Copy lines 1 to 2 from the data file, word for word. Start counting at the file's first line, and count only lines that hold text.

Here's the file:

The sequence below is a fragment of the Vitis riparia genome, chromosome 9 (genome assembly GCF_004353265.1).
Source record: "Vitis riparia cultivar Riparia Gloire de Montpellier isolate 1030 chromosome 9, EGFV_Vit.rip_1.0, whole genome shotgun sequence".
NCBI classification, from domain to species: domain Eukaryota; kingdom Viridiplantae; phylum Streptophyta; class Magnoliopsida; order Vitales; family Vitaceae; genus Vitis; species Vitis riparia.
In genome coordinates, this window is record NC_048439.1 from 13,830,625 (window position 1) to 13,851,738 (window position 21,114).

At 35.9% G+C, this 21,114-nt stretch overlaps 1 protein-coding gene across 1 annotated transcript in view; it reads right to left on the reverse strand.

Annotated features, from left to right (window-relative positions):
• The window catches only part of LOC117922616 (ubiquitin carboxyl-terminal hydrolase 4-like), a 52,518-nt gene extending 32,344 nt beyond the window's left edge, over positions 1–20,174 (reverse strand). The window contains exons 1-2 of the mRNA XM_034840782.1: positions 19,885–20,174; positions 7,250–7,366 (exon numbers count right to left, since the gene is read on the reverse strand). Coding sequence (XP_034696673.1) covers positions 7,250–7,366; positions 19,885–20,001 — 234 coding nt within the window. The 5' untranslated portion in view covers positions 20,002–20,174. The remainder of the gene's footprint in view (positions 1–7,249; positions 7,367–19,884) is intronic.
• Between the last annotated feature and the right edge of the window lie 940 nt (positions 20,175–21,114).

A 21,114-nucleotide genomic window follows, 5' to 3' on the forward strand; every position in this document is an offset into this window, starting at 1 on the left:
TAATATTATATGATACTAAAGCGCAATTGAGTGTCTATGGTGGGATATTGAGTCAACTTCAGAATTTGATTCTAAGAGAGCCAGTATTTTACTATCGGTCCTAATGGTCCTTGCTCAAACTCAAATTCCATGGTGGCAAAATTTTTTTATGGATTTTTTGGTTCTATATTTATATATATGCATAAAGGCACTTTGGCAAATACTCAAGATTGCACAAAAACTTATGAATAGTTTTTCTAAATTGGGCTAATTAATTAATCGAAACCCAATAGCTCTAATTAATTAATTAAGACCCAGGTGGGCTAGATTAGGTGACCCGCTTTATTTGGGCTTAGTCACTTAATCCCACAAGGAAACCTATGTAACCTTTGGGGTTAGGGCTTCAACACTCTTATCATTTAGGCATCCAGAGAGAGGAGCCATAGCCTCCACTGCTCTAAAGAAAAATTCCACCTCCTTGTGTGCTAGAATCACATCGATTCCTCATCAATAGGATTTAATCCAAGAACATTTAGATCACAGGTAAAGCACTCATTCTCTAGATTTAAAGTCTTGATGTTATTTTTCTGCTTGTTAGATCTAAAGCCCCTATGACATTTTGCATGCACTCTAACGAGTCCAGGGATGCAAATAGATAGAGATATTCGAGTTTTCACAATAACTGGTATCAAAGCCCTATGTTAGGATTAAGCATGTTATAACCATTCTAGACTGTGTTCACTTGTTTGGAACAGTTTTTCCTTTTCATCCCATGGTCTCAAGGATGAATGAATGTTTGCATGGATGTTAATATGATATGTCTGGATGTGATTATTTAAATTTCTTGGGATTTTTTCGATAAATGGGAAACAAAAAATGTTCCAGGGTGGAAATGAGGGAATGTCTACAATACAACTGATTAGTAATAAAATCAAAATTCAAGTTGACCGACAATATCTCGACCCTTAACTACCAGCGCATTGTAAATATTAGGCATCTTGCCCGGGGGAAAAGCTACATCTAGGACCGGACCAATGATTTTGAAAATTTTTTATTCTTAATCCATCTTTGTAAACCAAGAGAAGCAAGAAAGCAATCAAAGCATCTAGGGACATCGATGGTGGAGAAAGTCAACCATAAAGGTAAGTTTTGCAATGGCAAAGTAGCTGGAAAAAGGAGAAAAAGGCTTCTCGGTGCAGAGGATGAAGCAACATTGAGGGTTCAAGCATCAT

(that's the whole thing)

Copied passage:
The sequence below is a fragment of the Vitis riparia genome, chromosome 9 (genome assembly GCF_004353265.1).
Source record: "Vitis riparia cultivar Riparia Gloire de Montpellier isolate 1030 chromosome 9, EGFV_Vit.rip_1.0, whole genome shotgun sequence".